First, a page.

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three witches from the movie Hocus Pocus
Original illustration by Vivian Rivera

How Halloween Witch Films Are Changing the Aesthetics of Witchcore

The witching season is upon us. Lighting half melted candles, drunkenly putting a hex on your ex and re-watching your favourite Halloween films is the best way to kick off the spooky season (okay maybe the hex is a little too far). Old cult films during the Halloween season have a certain allure to them. As I began my annual screening of Halloweentown, I couldn’t help but notice there being a lot of witch films on my movie list. I find myself falling into a spell of transforming my entire personal aesthetic to match these powerful women with immaculate style who fight evil and sometimes cause a little trouble. This witches style––in an overly analytical sense––portrays a deeper meaning of femininity and power that inspires us from an early age.

You were probably first introduced to flying broomsticks, pointy black hats, long striped stockings and sleek green fingers from the 1939 film The Wizards of Oz. It was the first to feature representation of witches in popular culture that would set the witchcore uniform for many Halloweens to come. Or maybe it was the Sarah Sanderson sister from 1993’s Hocus Pocus, clad in brilliant gowns and tight corsets, sucking the lives out of Salem’s children. Besides the Wicked Witch of the West and Sarah Sanderson, witch films continue to be on a high strike of reinventing new aesthetics. 

One of the most significant cult films of all time is the 1996 teen horror film The Craft. Following a coven of outcasted girls, they practice the art of magic for their own gain. Dressed in leather, cross necklaces, chains and fishnet stockings, this film introduced a new generation for the goth girl aesthetic. Costume designer Deborah Everton’s main goal was to make the costumes accessible for teen girls and was inspired by Paris theatre kids, ultimately creating the cult fashion that defined The Craft. Their clothing reflects an expression of embracing their weirdness, while battling with peer pressure, sex, low self-esteem and responsibility––all major themes in this film.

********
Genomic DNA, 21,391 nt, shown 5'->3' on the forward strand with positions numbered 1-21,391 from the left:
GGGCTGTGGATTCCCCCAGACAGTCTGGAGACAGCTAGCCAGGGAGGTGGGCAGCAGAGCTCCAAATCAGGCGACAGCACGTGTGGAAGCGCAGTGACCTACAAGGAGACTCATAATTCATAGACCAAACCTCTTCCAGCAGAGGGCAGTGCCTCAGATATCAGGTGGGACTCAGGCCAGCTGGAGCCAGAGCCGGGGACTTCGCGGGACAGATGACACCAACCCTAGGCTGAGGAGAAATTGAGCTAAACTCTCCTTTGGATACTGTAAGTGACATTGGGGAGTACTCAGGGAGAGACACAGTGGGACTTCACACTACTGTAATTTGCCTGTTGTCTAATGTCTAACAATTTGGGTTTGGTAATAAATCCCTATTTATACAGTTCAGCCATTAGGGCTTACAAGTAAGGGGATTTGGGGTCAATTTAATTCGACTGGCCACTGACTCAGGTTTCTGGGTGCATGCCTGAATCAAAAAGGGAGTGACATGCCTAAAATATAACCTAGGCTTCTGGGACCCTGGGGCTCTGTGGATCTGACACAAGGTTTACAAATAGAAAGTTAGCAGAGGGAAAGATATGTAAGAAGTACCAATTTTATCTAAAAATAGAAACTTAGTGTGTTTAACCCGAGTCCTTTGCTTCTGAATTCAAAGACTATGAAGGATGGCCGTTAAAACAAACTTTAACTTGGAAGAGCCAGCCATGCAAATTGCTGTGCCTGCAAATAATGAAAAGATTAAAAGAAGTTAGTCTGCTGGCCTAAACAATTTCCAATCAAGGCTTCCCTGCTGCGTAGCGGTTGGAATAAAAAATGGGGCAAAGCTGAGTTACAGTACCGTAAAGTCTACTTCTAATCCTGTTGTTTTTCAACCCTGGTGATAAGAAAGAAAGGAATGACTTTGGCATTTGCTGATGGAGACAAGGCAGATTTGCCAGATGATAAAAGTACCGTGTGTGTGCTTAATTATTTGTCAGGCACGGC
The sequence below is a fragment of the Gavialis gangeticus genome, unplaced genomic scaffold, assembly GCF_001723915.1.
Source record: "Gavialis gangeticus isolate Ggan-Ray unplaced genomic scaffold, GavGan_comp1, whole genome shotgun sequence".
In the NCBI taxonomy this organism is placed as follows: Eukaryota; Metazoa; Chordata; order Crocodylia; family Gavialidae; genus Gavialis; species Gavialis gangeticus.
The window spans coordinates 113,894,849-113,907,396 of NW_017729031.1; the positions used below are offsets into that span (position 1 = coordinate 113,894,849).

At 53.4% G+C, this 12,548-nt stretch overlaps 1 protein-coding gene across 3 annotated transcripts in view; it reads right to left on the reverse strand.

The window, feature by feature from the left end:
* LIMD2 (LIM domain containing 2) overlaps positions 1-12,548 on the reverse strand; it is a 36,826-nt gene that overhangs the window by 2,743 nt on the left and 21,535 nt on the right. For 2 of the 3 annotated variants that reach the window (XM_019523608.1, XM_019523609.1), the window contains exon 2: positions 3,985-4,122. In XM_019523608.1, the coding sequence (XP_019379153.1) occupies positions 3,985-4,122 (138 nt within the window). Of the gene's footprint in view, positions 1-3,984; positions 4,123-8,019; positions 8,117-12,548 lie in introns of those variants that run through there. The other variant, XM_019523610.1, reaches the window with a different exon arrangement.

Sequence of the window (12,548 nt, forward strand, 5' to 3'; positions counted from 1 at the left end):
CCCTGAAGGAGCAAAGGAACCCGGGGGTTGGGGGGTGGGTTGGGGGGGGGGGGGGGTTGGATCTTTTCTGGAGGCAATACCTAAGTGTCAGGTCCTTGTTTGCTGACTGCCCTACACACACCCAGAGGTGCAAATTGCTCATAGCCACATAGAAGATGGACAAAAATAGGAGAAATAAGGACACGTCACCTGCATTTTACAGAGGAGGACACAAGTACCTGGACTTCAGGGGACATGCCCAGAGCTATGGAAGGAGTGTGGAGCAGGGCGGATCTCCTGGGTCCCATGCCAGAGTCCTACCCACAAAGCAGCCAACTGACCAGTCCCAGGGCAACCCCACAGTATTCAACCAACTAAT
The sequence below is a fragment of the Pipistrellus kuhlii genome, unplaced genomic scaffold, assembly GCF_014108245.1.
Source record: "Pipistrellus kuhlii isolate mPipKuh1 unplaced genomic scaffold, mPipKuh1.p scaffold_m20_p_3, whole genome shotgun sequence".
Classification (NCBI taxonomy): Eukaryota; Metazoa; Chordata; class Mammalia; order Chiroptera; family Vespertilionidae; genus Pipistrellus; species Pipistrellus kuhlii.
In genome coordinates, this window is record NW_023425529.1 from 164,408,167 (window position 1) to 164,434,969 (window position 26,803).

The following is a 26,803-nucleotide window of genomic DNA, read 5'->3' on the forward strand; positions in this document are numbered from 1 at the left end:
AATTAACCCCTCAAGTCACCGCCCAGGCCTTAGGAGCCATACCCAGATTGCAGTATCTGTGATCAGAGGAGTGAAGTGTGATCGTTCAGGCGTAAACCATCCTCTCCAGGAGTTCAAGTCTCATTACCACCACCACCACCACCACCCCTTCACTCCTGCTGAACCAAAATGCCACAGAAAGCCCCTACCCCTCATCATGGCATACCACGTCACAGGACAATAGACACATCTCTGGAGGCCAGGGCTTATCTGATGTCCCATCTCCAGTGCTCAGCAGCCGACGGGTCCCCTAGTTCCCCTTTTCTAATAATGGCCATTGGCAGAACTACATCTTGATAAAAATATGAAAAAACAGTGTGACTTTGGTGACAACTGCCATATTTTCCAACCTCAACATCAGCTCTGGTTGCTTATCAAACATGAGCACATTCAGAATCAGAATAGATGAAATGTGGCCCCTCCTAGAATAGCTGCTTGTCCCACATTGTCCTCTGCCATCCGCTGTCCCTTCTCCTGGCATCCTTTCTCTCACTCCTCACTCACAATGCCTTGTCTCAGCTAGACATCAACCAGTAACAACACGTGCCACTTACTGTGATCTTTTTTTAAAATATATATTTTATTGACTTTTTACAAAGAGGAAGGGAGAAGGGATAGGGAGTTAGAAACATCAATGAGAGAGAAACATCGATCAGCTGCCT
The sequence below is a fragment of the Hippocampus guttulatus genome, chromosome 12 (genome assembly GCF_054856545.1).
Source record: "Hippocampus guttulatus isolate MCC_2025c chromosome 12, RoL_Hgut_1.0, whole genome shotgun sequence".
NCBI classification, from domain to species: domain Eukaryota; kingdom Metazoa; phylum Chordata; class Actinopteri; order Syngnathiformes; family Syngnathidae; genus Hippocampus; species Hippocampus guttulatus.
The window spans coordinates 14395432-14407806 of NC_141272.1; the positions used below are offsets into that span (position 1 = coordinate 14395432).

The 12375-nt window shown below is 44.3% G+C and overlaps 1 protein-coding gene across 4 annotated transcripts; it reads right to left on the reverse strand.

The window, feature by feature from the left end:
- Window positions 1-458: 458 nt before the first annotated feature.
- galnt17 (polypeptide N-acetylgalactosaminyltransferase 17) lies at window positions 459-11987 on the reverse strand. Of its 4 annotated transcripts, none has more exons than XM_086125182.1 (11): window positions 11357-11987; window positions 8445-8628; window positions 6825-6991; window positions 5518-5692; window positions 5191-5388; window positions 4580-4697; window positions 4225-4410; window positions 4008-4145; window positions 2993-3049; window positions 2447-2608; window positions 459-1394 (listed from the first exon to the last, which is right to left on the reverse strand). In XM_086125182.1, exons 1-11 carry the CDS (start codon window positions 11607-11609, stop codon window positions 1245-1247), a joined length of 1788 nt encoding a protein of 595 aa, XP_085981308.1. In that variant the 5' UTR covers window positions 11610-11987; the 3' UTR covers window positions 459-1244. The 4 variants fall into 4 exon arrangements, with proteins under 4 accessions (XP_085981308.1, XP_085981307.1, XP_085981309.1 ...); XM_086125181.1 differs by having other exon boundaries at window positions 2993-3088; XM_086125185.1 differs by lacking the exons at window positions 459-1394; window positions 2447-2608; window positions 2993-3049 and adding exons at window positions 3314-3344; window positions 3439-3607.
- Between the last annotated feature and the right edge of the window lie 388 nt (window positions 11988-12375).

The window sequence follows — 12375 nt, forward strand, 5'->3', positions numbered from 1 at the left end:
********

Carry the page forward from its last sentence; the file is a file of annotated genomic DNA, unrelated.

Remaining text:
Nicole Kidman introduced us to Gillian, the cool cigarette smoking sultry witch with body chains and silk miniskirts who ultimately falls in love with who she describes as a Dracula cowboy (I can’t be the only one who had a swooning crush on him). Sandra Bullock’s Sally gave us the ‘girl next door’ as she was sporting mom jeans and calf-high boots. These opposite sister duos came together to battle Gillian’s ex vampire-face boyfriend who *spoiler* haunts them from the dead. 

Speaking of the dead and cool sultry witches, Elaine from The Love Witch is the modern definition of this. If you haven’t seen this film, you will become obsessed with the set design as it evokes a trippy fairy-tale with a super campy feminist that is a love fable set in the twenty-first century in the style of the 1960s. Dressed in poppy pinks and black sheer robes, the beautiful young witch spends her days in her gothic Victorian-meets-hippie apartment, creating potions to seduce men. Her spells are more potent than she imagines, causing a slew of unfortunate victims to fall hopelessly in love with her until they go mad. 

The deeper I investigated the real witchcore, the more I realized that these were all Hollywood’s charming depictions of the witch aesthetic. The real witch costume all comes down to human basics: nudity. I was surprised to learn that in the early days, witches would practice their religion while naked. One of the only horror films to capture this element was A24’S chilling raw film The Witch, featuring Anya Taylor-Joy who danced around a burning fire naked 

Whether your style has been inspired by these films, or you stand by the authentic modern witch, you can’t deny the power a good outfit emits. These witchcore uniforms represent decades of women in film who convey strong, powerful and feminine personas and get their hands tangled in sticky situations, either for bad or good.

Shae Hayes

Ryerson '22

Shae Hayes is a fourth-year Media Production student at Ryerson University. She decided to pursue a career in broadcast journalism since she has a passion for storytelling and television. When she's not writing, she's probably listening to Harry Styles. 
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